20130717151933_create_high_scores.rb) to modify the schema of our database. Which database? The sqlite3 database that Rails will create for you when we run the
rake db:migrate command. We'll talk more about Rake in-depth in a little while.
$ bin/rake db:migrate == CreateHighScores: migrating =============================================== -- create_table(:high_scores) -> 0.0017s == CreateHighScores: migrated (0.0019s) ======================================
Let's talk about unit tests. Unit tests are code that tests and makes assertions about code. In unit testing, we take a little part of code, say a method of a model, and test its inputs and outputs. Unit tests are your friend. The sooner you make peace with the fact that your quality of life will drastically increase when you unit test your code, the better. Seriously. We'll make one in a moment.
Let's see the interface Rails created for us.
$ bin/rails server
Go to your browser and open http://localhost:3000/high_scores, now we can create new high scores (55,160 on Space Invaders!)
console command lets you interact with your Rails application from the command line. On the underside,
rails console uses IRB, so if you've ever used it, you'll be right at home. This is useful for testing out quick ideas with code and changing data server-side without touching the website.
You can also use the alias "c" to invoke the console:
You can specify the environment in which the
console command should operate.
$ bin/rails console staging
If you wish to test out some code without changing any data, you can do that by invoking
rails console --sandbox.
$ bin/rails console --sandbox Loading development environment in sandbox (Rails 4.1.4) Any modifications you make will be rolled back on exit irb(main):001:0>
rails dbconsole figures out which database you're using and drops you into whichever command line interface you would use with it (and figures out the command line parameters to give to it, too!). It supports MySQL, PostgreSQL, SQLite and SQLite3.
You can also use the alias "db" to invoke the dbconsole:
runner runs Ruby code in the context of Rails non-interactively. For instance:
$ bin/rails runner "Model.long_running_method"
You can also use the alias "r" to invoke the runner:
You can specify the environment in which the
runner command should operate using the
$ bin/rails runner -e staging "Model.long_running_method"
destroy as the opposite of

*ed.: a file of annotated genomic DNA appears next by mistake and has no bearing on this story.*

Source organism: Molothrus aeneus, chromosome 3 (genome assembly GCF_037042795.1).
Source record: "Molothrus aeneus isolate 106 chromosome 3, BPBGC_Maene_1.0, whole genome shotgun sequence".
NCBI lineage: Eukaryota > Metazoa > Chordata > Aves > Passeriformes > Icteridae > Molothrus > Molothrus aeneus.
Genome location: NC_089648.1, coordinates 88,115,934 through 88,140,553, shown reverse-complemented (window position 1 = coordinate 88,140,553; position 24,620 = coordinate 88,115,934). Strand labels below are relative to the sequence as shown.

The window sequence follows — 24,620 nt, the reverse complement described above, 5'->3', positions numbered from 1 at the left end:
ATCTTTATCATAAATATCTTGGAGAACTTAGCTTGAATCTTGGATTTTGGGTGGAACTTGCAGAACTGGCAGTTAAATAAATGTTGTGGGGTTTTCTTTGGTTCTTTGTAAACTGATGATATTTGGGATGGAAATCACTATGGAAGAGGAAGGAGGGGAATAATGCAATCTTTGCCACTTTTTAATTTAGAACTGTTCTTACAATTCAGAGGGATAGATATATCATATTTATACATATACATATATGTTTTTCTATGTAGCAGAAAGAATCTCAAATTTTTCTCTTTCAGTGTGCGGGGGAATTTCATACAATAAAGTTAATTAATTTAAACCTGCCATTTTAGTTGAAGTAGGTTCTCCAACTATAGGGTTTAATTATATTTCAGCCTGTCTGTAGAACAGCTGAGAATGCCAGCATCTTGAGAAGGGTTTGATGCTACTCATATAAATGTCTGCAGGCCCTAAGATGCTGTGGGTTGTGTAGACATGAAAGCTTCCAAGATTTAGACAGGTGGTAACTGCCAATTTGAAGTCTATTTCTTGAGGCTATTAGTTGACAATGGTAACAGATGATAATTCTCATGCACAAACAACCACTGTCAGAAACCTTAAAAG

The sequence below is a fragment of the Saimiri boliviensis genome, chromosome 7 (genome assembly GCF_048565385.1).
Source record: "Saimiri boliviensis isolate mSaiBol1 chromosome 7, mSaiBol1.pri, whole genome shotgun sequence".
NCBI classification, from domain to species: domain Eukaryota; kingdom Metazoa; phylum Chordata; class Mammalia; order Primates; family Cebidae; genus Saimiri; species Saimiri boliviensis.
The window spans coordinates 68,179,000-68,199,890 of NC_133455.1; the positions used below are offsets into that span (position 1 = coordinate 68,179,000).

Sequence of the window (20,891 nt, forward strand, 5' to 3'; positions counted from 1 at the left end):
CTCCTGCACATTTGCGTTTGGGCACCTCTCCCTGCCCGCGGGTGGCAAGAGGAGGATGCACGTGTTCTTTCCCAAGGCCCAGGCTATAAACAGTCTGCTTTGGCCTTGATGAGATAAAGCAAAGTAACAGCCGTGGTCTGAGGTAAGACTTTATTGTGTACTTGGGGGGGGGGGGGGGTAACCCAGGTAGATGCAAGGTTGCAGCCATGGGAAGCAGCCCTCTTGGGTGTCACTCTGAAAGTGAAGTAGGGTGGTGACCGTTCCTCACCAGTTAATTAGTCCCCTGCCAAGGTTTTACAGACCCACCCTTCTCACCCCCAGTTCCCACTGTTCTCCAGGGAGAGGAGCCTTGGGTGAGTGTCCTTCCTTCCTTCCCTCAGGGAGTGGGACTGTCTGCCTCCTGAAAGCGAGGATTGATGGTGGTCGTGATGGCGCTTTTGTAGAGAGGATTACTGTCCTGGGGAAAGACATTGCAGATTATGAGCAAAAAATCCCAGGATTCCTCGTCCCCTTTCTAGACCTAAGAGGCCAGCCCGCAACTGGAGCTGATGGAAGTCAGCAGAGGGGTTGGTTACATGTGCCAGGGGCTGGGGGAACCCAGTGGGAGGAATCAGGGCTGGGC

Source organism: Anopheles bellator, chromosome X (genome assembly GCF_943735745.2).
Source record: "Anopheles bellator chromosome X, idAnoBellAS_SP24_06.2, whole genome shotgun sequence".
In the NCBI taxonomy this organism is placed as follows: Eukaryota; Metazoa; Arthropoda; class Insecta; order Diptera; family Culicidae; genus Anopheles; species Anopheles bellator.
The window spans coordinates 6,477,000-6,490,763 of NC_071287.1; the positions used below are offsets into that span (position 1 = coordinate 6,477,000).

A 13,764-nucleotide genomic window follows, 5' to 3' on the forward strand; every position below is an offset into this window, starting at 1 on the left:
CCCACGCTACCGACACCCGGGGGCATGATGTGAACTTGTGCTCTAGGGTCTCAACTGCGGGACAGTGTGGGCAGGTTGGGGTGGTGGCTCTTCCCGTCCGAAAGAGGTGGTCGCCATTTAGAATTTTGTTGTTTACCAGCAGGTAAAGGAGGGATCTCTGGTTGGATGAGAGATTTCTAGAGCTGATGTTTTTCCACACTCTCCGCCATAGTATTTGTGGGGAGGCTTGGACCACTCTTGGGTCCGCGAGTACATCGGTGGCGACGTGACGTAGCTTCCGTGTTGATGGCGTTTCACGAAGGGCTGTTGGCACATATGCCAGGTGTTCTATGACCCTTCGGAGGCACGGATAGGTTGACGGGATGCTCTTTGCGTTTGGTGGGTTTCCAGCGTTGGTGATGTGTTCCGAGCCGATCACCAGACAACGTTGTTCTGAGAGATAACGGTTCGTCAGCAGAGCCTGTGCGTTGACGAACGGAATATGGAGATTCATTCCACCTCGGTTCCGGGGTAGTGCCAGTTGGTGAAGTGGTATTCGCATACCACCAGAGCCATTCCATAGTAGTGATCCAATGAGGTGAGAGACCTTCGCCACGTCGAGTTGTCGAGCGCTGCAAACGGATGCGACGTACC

generate. It'll figure out what generate did, and undo it.
You can also use the alias "d" to invoke the destroy command:
$ bin/rails generate model Oops invoke active_record create db/migrate/20120528062523_create_oops.rb create app/models/oops.rb invoke test_unit create test/models/oops_test.rb create test/fixtures/oops.yml
$ bin/rails destroy model Oops invoke active_record remove db/migrate/20120528062523_create_oops.rb remove app/models/oops.rb invoke test_unit remove test/models/oops_test.rb remove test/fixtures/oops.yml
Rake is Ruby Make, a standalone Ruby utility that replaces the Unix utility 'make', and uses a 'Rakefile' and
.rake files to build up a list of tasks. In Rails, Rake is used for common administration tasks, especially sophisticated ones that build off of each other.
You can get a list of Rake tasks available to you, which will often depend on your current directory, by typing
rake --tasks. Each task has a description, and should help you find the thing you need.
To get the full backtrace for running rake task you can pass the option
--trace to command line, for example
rake db:create --trace.
$ bin/rake --tasks rake about # List versions of all Rails frameworks and the environment rake assets:clean # Remove compiled assets rake assets:precompile # Compile all the assets named in config.assets.precompile rake db:create # Create the database from config/database.yml for the current Rails.env ... rake log:clear # Truncates all *.log files in log/ to zero bytes (specify which logs with LOGS=test,development) rake middleware # Prints out your Rack middleware stack ... rake tmp:clear # Clear session, cache, and socket files from tmp/ (narrow w/ tmp:sessions:clear, tmp:cache:clear, tmp:sockets:clear) rake tmp:create # Creates tmp directories for sessions, cache, sockets, and pids
You can also use
rake -T to get the list of tasks.
rake about gives information about version numbers for Ruby, RubyGems, Rails, the Rails subcomponents, your application's folder, the current Rails environment name, your app's database adapter, and schema version. It is useful when you need to ask for help, check if a security patch might affect you, or when you need some stats for an existing Rails installation.
You can precompile the assets in
rake assets:precompile and remove those compiled assets using
The most common tasks of the
db: Rake namespace are
create, and it will pay off to try out all of the migration rake tasks (
rake db:version is useful when troubleshooting, telling you the current version of the database.
More information about migrations can be found in the Migrations guide.
doc: namespace has the tools to generate documentation for your app, API documentation, guides. Documentation can also be stripped which is mainly useful for slimming your codebase, like if you're writing a Rails application for an embedded platform.
rake doc:appgenerates documentation for your application in
rake doc:guidesgenerates Rails guides in
rake doc:railsgenerates API documentation for Rails in
rake notes will search through your code for comments beginning with FIXME, OPTIMIZE or TODO. The search is done in files with extension
.slim for both default and custom annotations.